“In considering the woman’s plea for a restraining order after the couple divorced, Charles ruled in June 2009 that a preponderance of the evidence showed the defendant had harassed and assaulted her, but ‘The court believes that [defendant] was operating under his belief that it is, as the husband, his desire to have sex when and whether he wanted to, was something that was consistent with his practices and it was something that was not prohibited.’”
It took an appellate court to overturn the judge’s decision, raising grave concerns and prompting support for pre-emptive measures to block Sharia from use in America’s courts.
More constitutional amendments banning Sharia law are expected to hit ballots nationwide in 2012.
Anti-Islamic Dutch lawmaker speaks at US college
(AP) – October 20, 2009
PHILADELPHIA — An anti-Islamic Dutch lawmaker's visit to Temple University was cut short after a question and answer session turned nasty.
Geert Wilders (VIL'-durz) was escorted from the Philadelphia university's lecture hall as some in the crowd of several hundred students began shouting jeers at the Dutch politician.
Wilders' previous 30-minute address was met by a mixture of applause and boos Tuesday night at the public university serving about 34,000 students.
He touched on common themes in his speeches, including calling the Muslim holy book, the Quran, "an evil book" that promotes violence and intolerance.
The event was organized by a student group called Purpose and is being funded by the California-based David Horowitz Freedom Center, a foundation that promotes conservative scholarship.
Synagogue Hails Dutch
Lawmaker as a Hero
March 2, 2009
JTA Wire Service
In his home continent, Dutch politician Geert Wilders is something of a pariah, banned from the United Kingdom and facing prosecution in the Netherlands for his harsh views of Islam.
His calls to end immigration from Muslim countries and ban the Koran—he compared it to Hitler’s “Mein Kampf” and said it incites to violence—have earned him broad condemnation in Europe and forced him under the protection of a security detail, a rarity for Dutch leaders.
But in some quarters of the American Jewish community, Wilders is more akin to a hero. At the very least, he was greeted as such by about 250 people last week at a Conservative synagogue in this Boston-area town.
The boisterous crowd at the Ahavath Torah Congregation gave Wilders, who heads the Dutch Party for Freedom and serves in the parliament, a standing ovation and shouted “Bravo” at the conclusion of his speech.
In an event co-sponsored by the Middle East Forum’s Legal Project and the Republican Jewish Coalition, Wilders made his only synagogue appearance on his recent tour of the United States, where he appeared on cable news networks and radio talk shows, spoke at the National Press Club and held a private showing of his anti-radical Islam film “Fitna” for senators and their staff on Capitol Hill.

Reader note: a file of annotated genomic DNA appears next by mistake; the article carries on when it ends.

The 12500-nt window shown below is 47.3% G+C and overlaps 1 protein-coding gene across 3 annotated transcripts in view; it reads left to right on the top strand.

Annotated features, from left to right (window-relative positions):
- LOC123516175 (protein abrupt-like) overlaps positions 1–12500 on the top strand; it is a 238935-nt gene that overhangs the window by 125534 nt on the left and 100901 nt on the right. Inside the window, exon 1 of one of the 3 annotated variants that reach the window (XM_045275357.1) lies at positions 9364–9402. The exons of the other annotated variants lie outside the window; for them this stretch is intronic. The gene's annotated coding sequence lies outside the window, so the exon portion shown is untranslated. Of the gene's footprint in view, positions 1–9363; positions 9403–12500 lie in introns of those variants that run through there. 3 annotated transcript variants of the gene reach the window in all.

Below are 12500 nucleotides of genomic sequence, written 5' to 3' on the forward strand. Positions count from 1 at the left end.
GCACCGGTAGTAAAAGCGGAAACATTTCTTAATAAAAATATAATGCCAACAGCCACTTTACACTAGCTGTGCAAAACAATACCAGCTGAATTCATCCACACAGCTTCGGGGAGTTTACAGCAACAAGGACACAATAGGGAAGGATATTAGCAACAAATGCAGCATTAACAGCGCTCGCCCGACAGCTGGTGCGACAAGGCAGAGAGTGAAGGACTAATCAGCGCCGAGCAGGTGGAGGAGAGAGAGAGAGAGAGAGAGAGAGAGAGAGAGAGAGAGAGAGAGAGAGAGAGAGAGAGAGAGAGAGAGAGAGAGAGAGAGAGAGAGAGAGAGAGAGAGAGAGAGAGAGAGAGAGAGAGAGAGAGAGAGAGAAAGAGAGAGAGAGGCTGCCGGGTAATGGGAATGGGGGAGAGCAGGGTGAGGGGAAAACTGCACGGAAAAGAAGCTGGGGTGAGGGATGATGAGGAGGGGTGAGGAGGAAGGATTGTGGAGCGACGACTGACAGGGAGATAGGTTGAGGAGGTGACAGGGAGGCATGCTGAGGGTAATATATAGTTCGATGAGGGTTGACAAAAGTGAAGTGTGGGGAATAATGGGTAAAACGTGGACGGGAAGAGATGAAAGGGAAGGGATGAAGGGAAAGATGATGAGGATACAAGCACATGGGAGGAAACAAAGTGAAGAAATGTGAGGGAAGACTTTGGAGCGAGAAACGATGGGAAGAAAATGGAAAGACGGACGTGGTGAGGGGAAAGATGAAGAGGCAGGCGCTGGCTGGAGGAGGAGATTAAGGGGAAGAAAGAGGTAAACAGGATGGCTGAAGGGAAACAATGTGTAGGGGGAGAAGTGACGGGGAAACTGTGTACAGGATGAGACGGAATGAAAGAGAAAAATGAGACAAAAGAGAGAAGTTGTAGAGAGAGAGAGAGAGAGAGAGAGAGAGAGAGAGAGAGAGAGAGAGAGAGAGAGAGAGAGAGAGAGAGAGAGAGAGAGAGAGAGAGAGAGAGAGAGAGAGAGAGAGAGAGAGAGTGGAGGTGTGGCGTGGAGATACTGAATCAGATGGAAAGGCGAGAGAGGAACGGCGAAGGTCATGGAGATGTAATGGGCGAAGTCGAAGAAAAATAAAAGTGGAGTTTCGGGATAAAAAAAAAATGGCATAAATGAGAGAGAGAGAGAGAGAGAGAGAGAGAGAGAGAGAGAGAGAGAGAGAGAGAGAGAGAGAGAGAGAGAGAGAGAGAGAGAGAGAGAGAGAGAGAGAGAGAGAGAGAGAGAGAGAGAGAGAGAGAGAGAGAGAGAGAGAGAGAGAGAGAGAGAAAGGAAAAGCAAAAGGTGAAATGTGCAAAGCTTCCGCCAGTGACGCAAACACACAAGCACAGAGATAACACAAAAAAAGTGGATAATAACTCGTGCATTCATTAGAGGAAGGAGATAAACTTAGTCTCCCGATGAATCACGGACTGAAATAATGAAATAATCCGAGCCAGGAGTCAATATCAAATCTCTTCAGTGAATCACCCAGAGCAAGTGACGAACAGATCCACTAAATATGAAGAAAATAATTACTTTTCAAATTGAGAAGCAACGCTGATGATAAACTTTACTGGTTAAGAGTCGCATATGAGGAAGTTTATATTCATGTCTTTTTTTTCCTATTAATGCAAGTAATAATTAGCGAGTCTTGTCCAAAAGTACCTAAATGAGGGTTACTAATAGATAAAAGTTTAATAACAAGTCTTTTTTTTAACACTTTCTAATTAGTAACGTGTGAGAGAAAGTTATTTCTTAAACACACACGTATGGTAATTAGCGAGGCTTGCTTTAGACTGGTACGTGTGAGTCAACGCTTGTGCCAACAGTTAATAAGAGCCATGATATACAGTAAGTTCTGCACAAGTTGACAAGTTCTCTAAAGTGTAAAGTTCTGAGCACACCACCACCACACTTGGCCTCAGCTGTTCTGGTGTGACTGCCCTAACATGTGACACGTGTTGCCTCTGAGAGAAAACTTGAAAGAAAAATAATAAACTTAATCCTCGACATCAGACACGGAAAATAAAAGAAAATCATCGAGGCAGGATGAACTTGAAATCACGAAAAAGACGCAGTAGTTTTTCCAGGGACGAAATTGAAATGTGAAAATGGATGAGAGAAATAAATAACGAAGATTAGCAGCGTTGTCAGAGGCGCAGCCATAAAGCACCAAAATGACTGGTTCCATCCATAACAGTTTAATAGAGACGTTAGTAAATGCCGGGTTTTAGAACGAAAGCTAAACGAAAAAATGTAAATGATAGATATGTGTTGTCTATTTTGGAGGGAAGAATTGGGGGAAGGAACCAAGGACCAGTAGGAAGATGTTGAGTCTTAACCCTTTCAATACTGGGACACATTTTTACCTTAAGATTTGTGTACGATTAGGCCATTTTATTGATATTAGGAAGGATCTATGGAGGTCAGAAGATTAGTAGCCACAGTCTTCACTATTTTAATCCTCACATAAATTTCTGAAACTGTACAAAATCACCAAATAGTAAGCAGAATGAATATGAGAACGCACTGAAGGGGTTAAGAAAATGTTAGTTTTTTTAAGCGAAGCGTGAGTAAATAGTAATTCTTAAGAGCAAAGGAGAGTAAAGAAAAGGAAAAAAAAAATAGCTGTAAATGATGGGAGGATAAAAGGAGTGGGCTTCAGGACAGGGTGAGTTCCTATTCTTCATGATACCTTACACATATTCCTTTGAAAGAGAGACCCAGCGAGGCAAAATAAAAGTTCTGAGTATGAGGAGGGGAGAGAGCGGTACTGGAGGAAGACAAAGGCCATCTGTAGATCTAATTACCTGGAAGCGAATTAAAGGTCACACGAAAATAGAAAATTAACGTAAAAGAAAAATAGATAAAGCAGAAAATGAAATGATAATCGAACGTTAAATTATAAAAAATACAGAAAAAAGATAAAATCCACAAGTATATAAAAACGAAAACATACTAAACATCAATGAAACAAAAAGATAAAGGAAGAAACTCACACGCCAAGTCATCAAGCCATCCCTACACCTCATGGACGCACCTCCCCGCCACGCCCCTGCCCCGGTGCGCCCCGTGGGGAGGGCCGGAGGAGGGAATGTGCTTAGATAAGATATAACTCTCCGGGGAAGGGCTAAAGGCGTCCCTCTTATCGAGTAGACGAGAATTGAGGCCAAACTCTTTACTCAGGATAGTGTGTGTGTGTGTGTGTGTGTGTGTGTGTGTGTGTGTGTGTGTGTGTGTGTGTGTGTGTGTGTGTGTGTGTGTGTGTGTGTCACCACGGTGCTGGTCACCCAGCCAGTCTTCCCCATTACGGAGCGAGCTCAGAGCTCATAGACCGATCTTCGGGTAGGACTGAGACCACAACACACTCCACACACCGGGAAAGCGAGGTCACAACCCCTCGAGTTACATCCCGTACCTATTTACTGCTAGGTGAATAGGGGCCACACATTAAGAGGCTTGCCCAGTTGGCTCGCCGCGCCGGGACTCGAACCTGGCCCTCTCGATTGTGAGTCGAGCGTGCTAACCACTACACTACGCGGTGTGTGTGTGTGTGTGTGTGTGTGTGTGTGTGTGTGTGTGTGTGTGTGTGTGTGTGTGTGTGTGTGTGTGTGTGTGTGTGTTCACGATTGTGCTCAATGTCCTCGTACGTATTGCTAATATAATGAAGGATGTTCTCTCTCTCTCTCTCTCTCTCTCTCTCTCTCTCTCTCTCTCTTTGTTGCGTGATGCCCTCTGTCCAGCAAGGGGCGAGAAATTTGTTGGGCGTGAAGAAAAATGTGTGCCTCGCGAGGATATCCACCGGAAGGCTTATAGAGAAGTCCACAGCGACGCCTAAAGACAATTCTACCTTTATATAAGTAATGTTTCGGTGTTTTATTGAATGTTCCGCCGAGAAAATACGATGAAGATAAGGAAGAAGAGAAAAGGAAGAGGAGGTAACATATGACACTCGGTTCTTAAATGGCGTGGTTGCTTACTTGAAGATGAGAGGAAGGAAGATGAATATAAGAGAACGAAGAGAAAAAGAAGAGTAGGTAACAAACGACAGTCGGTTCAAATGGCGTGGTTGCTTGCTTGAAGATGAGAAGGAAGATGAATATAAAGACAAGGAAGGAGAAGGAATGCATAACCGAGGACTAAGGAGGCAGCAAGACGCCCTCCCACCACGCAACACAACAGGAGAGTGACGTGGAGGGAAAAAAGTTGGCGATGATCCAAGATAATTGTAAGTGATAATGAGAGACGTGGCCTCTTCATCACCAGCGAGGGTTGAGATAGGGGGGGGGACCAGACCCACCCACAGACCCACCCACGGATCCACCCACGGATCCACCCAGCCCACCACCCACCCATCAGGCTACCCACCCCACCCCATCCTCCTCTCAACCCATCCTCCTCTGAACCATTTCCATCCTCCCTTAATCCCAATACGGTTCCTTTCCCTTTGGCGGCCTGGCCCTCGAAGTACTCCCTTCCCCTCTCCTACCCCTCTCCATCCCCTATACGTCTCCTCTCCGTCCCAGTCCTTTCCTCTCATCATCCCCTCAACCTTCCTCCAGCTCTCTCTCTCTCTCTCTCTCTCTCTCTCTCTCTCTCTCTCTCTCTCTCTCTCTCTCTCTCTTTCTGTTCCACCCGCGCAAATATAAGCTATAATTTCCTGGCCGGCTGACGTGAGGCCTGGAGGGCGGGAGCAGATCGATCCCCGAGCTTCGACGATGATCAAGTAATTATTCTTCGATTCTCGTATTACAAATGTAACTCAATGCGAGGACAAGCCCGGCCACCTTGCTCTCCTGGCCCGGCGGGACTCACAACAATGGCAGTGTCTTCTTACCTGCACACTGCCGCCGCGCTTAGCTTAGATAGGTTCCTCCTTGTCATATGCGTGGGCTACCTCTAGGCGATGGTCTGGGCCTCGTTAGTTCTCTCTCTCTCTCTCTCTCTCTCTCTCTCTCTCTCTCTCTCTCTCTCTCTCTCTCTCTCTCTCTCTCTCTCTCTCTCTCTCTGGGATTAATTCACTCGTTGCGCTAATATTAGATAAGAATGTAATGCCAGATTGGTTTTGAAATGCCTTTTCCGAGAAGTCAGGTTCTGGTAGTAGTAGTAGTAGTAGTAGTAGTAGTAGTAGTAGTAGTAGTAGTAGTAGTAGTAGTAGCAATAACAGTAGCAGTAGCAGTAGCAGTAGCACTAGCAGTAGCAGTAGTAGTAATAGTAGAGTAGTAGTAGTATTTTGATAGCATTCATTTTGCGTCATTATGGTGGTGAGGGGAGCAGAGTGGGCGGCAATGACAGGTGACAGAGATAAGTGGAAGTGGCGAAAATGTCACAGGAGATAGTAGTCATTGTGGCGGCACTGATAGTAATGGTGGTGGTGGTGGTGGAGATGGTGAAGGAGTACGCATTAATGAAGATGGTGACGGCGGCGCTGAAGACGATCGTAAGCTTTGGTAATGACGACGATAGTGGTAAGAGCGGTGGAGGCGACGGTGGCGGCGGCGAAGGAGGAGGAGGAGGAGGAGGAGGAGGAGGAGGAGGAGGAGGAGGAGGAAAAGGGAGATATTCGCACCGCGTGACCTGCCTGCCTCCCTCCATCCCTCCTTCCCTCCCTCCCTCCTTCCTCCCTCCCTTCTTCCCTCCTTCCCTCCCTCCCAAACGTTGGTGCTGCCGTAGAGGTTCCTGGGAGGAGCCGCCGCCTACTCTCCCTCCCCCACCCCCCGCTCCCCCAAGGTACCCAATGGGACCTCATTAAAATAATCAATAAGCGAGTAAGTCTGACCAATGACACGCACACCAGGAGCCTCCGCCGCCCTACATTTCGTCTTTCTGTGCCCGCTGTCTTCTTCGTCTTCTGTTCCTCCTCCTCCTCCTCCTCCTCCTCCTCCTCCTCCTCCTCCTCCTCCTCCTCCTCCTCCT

The Middle East Forum’s director, Daniel Pipes, said he doesn’t agree with Wilders that the Koran should be banned. But he does believe that Wilders should be able to publicly present that view, which is why his organization co-sponsored the talk and is raising funds for Wilders’ legal defense.
“I don’t need to agree with him to see the importance of him making his arguments,” Pipes said.
Wilders is among a small number of European political figures who have spoken out forcefully about the impact of Muslim immigration and what they see as a religion irrevocably at odds with Western values. In the Netherlands, renowned for its liberalism and tolerance, the debate has often been particularly fraught.
A former parliamentary colleague of Wilder’s, Ayaan Hirsi Ali, was forced into hiding for her work on a film critical of Islam’s treatment of women. Theo Van Gogh, a Dutch filmmaker and Hirsi Ali’s partner, was murdered on an Amsterdam street in 2004. Pim Fortuyn, another Dutch politician outspoken about immigration and Islam, was murdered in 2002.
In Europe, where freedom of speech laws are generally more restrictive—Holocaust denial, for example, is widely outlawed—figures like Wilders have pushed the boundaries of acceptable discourse. But in the United States, with its comparatively looser speech laws, the violence and intimidation directed at Islam’s harshest European critics is seen by some as allowing radical viewpoints to flourish.
“If our collective voice is impeded from speaking” or “shut down,” said Pipes, then “the way is paved for radical Islam to move ahead.”
Pipes says hate speech laws, which also have been used to prosecute Holocaust deniers in Europe, are a bad idea.
“I believe in the First Amendment,” he said.
Republican Jewish Coalition executive director Matt Brooks takes a similar position, saying that while he also opposes banning the Koran, he believes Wilders’ views should still be given a hearing.
“If we only had speakers we agree with 100 percent of the time, it would be a very small universe of speakers,” Brooks said.
Bjorn Larsen, whose International Free Press Society arranged Wilders’ U.S. tour, said the Dutch politician was invited personally by the rabbi at Ahavath Torah, Jonathan Hausman.